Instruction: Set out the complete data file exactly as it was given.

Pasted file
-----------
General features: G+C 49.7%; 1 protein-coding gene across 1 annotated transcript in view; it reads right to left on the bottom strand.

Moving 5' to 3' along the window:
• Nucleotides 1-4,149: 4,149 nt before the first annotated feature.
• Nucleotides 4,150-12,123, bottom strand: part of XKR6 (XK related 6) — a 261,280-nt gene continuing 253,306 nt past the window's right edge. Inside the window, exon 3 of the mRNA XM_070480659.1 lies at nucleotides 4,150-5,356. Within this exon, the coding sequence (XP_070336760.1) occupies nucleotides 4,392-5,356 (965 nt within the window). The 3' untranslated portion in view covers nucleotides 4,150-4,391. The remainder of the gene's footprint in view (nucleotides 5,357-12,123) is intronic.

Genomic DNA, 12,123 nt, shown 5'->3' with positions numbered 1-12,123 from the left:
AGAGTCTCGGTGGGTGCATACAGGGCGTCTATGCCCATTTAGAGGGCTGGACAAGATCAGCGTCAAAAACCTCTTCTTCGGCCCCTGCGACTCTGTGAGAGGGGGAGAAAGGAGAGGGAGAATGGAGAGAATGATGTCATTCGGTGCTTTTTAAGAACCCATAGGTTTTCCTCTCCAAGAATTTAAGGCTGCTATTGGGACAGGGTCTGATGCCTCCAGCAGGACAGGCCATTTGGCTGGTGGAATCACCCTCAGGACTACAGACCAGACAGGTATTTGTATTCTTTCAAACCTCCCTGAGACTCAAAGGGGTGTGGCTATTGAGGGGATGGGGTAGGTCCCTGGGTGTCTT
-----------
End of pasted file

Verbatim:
General features: G+C 49.7%; 1 protein-coding gene across 1 annotated transcript in view; it reads right to left on the bottom strand.

Moving 5' to 3' along the window:
• Nucleotides 1-4,149: 4,149 nt before the first annotated feature.
• Nucleotides 4,150-12,123, bottom strand: part of XKR6 (XK related 6) — a 261,280-nt gene continuing 253,306 nt past the window's right edge. Inside the window, exon 3 of the mRNA XM_070480659.1 lies at nucleotides 4,150-5,356. Within this exon, the coding sequence (XP_070336760.1) occupies nucleotides 4,392-5,356 (965 nt within the window). The 3' untranslated portion in view covers nucleotides 4,150-4,391. The remainder of the gene's footprint in view (nucleotides 5,357-12,123) is intronic.

Genomic DNA, 12,123 nt, shown 5'->3' with positions numbered 1-12,123 from the left:
AGAGTCTCGGTGGGTGCATACAGGGCGTCTATGCCCATTTAGAGGGCTGGACAAGATCAGCGTCAAAAACCTCTTCTTCGGCCCCTGCGACTCTGTGAGAGGGGGAGAAAGGAGAGGGAGAATGGAGAGAATGATGTCATTCGGTGCTTTTTAAGAACCCATAGGTTTTCCTCTCCAAGAATTTAAGGCTGCTATTGGGACAGGGTCTGATGCCTCCAGCAGGACAGGCCATTTGGCTGGTGGAATCACCCTCAGGACTACAGACCAGACAGGTATTTGTATTCTTTCAAACCTCCCTGAGACTCAAAGGGGTGTGGCTATTGAGGGGATGGGGTAGGTCCCTGGGTGTCTT